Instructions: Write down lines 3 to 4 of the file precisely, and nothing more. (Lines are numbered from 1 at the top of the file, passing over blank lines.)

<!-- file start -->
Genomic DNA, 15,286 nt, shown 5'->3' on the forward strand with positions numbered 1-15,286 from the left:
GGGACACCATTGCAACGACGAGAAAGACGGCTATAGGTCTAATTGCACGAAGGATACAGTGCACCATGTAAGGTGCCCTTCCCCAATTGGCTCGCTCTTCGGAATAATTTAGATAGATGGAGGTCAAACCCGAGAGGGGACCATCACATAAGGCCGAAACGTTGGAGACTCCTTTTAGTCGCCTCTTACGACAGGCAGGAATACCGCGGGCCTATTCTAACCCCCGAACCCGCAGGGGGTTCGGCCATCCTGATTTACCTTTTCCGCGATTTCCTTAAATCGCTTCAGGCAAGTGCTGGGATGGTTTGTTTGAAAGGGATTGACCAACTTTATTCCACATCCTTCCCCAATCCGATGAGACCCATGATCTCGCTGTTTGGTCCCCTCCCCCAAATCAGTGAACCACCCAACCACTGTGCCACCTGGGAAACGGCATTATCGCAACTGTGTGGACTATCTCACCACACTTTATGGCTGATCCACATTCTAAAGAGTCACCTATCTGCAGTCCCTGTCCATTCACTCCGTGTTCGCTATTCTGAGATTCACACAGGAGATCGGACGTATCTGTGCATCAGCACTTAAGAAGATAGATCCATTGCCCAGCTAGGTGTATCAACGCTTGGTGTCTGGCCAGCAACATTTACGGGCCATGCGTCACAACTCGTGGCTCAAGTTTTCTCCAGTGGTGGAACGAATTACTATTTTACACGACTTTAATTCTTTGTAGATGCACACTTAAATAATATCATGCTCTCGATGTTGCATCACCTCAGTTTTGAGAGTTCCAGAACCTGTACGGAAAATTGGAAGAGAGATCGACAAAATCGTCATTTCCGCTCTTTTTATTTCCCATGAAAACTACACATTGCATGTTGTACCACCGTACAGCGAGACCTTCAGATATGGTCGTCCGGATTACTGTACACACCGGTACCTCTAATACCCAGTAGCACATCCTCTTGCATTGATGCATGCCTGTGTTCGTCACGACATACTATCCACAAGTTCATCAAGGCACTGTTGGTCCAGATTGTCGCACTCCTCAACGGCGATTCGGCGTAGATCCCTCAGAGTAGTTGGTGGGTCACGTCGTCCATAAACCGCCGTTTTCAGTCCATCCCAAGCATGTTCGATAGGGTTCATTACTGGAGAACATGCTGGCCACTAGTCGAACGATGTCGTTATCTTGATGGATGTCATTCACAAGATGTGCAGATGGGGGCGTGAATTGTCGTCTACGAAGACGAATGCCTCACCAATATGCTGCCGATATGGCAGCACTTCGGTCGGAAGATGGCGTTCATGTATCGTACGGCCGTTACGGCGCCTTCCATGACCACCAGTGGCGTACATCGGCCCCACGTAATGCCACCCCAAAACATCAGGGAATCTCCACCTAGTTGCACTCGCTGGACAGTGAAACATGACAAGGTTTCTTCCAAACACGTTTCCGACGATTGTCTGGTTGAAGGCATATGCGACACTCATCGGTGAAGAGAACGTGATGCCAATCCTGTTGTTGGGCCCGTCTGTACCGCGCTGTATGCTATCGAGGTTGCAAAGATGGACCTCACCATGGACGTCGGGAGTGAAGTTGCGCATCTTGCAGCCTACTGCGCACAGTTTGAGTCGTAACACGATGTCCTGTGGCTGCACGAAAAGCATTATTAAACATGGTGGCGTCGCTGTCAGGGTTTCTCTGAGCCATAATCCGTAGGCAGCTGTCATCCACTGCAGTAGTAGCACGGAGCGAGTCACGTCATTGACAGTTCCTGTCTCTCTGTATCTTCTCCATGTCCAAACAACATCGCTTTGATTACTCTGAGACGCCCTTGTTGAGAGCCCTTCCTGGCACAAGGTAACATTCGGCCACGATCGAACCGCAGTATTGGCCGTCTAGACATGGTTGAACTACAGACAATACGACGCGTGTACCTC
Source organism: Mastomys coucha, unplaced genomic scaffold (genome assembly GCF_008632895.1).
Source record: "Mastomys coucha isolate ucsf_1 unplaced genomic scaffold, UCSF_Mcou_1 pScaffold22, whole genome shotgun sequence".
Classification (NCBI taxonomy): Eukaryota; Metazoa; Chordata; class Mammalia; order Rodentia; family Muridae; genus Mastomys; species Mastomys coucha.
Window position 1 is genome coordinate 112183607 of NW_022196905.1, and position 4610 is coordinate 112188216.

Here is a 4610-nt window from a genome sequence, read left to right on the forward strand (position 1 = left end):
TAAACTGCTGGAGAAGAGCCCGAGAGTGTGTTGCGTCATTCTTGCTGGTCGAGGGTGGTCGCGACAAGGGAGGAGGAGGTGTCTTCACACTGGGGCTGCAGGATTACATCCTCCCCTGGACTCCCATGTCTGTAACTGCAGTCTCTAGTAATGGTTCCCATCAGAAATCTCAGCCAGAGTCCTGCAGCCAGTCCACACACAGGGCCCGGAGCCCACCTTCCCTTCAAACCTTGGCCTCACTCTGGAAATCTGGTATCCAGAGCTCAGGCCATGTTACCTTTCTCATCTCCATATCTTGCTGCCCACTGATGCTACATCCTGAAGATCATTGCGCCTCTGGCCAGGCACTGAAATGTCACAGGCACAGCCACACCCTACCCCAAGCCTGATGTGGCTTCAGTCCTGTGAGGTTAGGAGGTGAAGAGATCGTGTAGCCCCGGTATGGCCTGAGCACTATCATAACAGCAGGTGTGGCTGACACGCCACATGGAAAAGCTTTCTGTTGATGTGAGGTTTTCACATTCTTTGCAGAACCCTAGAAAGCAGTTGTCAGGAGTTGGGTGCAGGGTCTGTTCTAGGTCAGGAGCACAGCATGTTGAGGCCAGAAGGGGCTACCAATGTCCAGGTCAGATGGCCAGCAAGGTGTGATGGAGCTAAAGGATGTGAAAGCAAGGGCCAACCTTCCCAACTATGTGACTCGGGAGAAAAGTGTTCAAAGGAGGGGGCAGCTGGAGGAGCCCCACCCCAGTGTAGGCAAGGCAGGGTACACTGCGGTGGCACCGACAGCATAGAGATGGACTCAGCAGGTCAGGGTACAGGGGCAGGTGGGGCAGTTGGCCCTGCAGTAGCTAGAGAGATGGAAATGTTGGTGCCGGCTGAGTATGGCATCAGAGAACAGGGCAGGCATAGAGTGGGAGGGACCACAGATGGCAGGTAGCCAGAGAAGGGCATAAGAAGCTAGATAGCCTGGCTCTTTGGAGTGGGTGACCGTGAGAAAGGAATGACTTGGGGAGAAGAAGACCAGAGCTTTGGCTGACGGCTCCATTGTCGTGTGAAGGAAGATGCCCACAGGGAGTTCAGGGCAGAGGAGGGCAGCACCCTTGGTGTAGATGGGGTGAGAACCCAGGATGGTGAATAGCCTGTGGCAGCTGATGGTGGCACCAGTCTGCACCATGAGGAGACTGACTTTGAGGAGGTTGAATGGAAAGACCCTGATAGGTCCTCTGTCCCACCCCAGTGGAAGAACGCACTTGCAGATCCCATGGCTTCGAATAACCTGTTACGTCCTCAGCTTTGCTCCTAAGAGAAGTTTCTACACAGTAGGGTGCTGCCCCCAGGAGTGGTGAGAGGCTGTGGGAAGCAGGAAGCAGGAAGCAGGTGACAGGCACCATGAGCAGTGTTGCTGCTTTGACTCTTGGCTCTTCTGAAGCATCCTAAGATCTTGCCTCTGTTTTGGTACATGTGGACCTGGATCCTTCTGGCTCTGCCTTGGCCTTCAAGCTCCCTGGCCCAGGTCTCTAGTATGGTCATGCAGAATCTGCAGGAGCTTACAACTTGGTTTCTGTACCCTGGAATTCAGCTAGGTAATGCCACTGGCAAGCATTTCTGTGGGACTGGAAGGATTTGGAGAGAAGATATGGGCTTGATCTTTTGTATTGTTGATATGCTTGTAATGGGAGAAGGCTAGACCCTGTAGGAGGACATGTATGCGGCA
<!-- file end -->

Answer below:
Source organism: Mastomys coucha, unplaced genomic scaffold (genome assembly GCF_008632895.1).
Source record: "Mastomys coucha isolate ucsf_1 unplaced genomic scaffold, UCSF_Mcou_1 pScaffold22, whole genome shotgun sequence".